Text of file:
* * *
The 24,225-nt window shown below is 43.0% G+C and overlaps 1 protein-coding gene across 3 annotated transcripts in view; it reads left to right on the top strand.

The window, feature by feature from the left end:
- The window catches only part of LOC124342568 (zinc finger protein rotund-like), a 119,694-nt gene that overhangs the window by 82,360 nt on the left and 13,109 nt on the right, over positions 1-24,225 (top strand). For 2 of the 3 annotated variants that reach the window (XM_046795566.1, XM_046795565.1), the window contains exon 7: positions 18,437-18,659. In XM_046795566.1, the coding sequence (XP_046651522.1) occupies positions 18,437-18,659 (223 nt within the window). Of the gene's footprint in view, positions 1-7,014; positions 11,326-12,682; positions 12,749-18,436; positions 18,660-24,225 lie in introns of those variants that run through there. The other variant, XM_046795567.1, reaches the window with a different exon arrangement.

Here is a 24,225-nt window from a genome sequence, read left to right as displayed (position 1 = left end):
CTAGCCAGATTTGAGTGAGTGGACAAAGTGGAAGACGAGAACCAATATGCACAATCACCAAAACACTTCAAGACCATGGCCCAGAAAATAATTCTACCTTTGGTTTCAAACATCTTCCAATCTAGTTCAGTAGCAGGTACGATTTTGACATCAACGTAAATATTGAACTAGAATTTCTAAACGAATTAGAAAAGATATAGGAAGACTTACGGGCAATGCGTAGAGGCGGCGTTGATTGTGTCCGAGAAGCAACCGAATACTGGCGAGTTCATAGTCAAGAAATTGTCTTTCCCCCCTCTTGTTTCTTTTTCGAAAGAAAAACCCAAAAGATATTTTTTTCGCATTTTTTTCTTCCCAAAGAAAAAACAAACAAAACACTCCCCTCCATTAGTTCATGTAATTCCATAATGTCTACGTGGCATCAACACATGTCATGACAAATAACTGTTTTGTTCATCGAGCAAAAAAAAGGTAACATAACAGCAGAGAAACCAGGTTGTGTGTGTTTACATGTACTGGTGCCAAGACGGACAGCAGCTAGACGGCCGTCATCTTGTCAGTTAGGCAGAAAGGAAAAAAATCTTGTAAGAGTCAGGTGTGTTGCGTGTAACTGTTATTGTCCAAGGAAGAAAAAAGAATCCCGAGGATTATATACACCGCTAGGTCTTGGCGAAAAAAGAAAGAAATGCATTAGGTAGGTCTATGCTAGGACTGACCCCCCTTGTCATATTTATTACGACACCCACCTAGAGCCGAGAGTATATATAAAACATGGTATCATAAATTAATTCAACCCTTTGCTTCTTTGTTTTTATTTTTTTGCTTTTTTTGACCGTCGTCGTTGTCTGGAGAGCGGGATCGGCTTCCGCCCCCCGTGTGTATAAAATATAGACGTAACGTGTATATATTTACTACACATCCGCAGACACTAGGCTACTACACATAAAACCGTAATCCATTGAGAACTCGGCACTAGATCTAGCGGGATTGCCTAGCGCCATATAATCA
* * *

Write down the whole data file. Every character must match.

The 24,225-nt window shown below is 43.0% G+C and overlaps 1 protein-coding gene across 3 annotated transcripts in view; it reads left to right on the top strand.

The window, feature by feature from the left end:
- The window catches only part of LOC124342568 (zinc finger protein rotund-like), a 119,694-nt gene that overhangs the window by 82,360 nt on the left and 13,109 nt on the right, over positions 1-24,225 (top strand). For 2 of the 3 annotated variants that reach the window (XM_046795566.1, XM_046795565.1), the window contains exon 7: positions 18,437-18,659. In XM_046795566.1, the coding sequence (XP_046651522.1) occupies positions 18,437-18,659 (223 nt within the window). Of the gene's footprint in view, positions 1-7,014; positions 11,326-12,682; positions 12,749-18,436; positions 18,660-24,225 lie in introns of those variants that run through there. The other variant, XM_046795567.1, reaches the window with a different exon arrangement.

Here is a 24,225-nt window from a genome sequence, read left to right as displayed (position 1 = left end):
CTAGCCAGATTTGAGTGAGTGGACAAAGTGGAAGACGAGAACCAATATGCACAATCACCAAAACACTTCAAGACCATGGCCCAGAAAATAATTCTACCTTTGGTTTCAAACATCTTCCAATCTAGTTCAGTAGCAGGTACGATTTTGACATCAACGTAAATATTGAACTAGAATTTCTAAACGAATTAGAAAAGATATAGGAAGACTTACGGGCAATGCGTAGAGGCGGCGTTGATTGTGTCCGAGAAGCAACCGAATACTGGCGAGTTCATAGTCAAGAAATTGTCTTTCCCCCCTCTTGTTTCTTTTTCGAAAGAAAAACCCAAAAGATATTTTTTTCGCATTTTTTTCTTCCCAAAGAAAAAACAAACAAAACACTCCCCTCCATTAGTTCATGTAATTCCATAATGTCTACGTGGCATCAACACATGTCATGACAAATAACTGTTTTGTTCATCGAGCAAAAAAAAGGTAACATAACAGCAGAGAAACCAGGTTGTGTGTGTTTACATGTACTGGTGCCAAGACGGACAGCAGCTAGACGGCCGTCATCTTGTCAGTTAGGCAGAAAGGAAAAAAATCTTGTAAGAGTCAGGTGTGTTGCGTGTAACTGTTATTGTCCAAGGAAGAAAAAAGAATCCCGAGGATTATATACACCGCTAGGTCTTGGCGAAAAAAGAAAGAAATGCATTAGGTAGGTCTATGCTAGGACTGACCCCCCTTGTCATATTTATTACGACACCCACCTAGAGCCGAGAGTATATATAAAACATGGTATCATAAATTAATTCAACCCTTTGCTTCTTTGTTTTTATTTTTTTGCTTTTTTTGACCGTCGTCGTTGTCTGGAGAGCGGGATCGGCTTCCGCCCCCCGTGTGTATAAAATATAGACGTAACGTGTATATATTTACTACACATCCGCAGACACTAGGCTACTACACATAAAACCGTAATCCATTGAGAACTCGGCACTAGATCTAGCGGGATTGCCTAGCGCCATATAATCA